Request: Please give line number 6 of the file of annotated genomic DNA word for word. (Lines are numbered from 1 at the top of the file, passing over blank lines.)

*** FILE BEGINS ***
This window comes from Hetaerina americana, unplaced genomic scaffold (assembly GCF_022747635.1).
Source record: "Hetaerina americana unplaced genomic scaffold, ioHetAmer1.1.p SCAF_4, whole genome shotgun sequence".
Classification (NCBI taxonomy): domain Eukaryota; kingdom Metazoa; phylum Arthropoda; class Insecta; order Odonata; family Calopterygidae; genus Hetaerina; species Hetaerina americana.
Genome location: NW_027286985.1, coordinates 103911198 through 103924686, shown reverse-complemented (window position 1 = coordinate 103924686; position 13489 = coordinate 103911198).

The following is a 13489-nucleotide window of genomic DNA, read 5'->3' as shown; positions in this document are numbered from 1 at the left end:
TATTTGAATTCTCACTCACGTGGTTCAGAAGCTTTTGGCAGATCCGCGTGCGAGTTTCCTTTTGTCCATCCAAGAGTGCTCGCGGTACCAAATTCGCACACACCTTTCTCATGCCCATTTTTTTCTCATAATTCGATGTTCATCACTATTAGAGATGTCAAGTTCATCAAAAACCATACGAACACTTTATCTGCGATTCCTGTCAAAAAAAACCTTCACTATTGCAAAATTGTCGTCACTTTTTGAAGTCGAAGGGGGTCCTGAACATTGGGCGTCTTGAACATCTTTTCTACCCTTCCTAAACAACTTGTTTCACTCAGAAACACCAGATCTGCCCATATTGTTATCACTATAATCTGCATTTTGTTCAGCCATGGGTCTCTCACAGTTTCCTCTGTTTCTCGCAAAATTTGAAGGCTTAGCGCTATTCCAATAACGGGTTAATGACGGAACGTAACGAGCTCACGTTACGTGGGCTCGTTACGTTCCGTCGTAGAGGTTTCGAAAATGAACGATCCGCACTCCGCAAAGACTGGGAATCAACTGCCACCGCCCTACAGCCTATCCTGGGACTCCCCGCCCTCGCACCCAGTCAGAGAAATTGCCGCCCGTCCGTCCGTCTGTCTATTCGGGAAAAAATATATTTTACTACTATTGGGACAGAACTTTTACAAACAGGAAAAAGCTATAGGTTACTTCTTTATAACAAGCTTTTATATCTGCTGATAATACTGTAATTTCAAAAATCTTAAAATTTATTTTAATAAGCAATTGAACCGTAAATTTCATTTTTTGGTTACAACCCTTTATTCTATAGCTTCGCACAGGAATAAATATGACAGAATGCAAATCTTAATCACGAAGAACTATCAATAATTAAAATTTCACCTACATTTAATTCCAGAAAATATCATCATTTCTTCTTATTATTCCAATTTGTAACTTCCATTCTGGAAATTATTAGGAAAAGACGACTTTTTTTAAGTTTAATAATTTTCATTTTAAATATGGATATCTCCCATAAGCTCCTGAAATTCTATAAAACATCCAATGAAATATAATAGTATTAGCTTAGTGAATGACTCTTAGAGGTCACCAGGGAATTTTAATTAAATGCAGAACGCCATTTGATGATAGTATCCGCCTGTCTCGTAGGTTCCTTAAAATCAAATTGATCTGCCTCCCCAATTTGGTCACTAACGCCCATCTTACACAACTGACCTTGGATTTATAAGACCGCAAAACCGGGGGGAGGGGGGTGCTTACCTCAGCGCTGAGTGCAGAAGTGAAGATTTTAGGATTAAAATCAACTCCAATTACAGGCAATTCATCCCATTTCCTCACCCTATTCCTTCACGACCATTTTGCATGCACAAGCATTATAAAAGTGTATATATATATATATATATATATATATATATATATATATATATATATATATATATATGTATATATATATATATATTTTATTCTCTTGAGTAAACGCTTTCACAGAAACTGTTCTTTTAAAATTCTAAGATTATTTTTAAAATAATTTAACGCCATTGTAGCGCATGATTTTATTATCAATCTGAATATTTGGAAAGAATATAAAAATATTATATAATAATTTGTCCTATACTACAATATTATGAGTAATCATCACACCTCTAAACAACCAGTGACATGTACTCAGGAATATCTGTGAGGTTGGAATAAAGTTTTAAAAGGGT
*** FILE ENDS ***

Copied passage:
TATTTGAATTCTCACTCACGTGGTTCAGAAGCTTTTGGCAGATCCGCGTGCGAGTTTCCTTTTGTCCATCCAAGAGTGCTCGCGGTACCAAATTCGCACACACCTTTCTCATGCCCATTTTTTTCTCATAATTCGATGTTCATCACTATTAGAGATGTCAAGTTCATCAAAAACCATACGAACACTTTATCTGCGATTCCTGTCAAAAAAAACCTTCACTATTGCAAAATTGTCGTCACTTTTTGAAGTCGAAGGGGGTCCTGAACATTGGGCGTCTTGAACATCTTTTCTACCCTTCCTAAACAACTTGTTTCACTCAGAAACACCAGATCTGCCCATATTGTTATCACTATAATCTGCATTTTGTTCAGCCATGGGTCTCTCACAGTTTCCTCTGTTTCTCGCAAAATTTGAAGGCTTAGCGCTATTCCAATAACGGGTTAATGACGGAACGTAACGAGCTCACGTTACGTGGGCTCGTTACGTTCCGTCGTAGAGGTTTCGAAAATGAACGATCCGCACTCCGCAAAGACTGGGAATCAACTGCCACCGCCCTACAGCCTATCCTGGGACTCCCCGCCCTCGCACCCAGTCAGAGAAATTGCCGCCCGTCCGTCCGTCTGTCTATTCGGGAAAAAATATATTTTACTACTATTGGGACAGAACTTTTACAAACAGGAAAAAGCTATAGGTTACTTCTTTATAACAAGCTTTTATATCTGCTGATAATACTGTAATTTCAAAAATCTTAAAATTTATTTTAATAAGCAATTGAACCGTAAATTTCATTTTTTGGTTACAACCCTTTATTCTATAGCTTCGCACAGGAATAAATATGACAGAATGCAAATCTTAATCACGAAGAACTATCAATAATTAAAATTTCACCTACATTTAATTCCAGAAAATATCATCATTTCTTCTTATTATTCCAATTTGTAACTTCCATTCTGGAAATTATTAGGAAAAGACGACTTTTTTTAAGTTTAATAATTTTCATTTTAAATATGGATATCTCCCATAAGCTCCTGAAATTCTATAAAACATCCAATGAAATATAATAGTATTAGCTTAGTGAATGACTCTTAGAGGTCACCAGGGAATTTTAATTAAATGCAGAACGCCATTTGATGATAGTATCCGCCTGTCTCGTAGGTTCCTTAAAATCAAATTGATCTGCCTCCCCAATTTGGTCACTAACGCCCATCTTACACAACTGACCTTGGATTTATAAGACCGCAAAACCGGGGGGAGGGGGGTGCTTACCTCAGCGCTGAGTGCAGAAGTGAAGATTTTAGGATTAAAATCAACTCCAATTACAGGCAATTCATCCCATTTCCTCACCCTATTCCTTCACGACCATTTTGCATGCACAAGCATTATAAAAGTGTATATATATATATATATATATATATATATATATATATATATATATATATATATATATGTATATATATATATATATTTTATTCTCTTGAGTAAACGCTTTCACAGAAACTGTTCTTTTAAAATTCTAAGATTATTTTTAAAATAATTTAACGCCATTGTAGCGCATGATTTTATTATCAATCTGAATATTTGGAAAGAATATAAAAATATTATATAATAATTTGTCCTATACTACAATATTATGAGTAATCATCACACCTCTAAACAACCAGTGACATGTACTCAGGAATATCTGTGAGGTTGGAATAAAGTTTTAAAAGGGT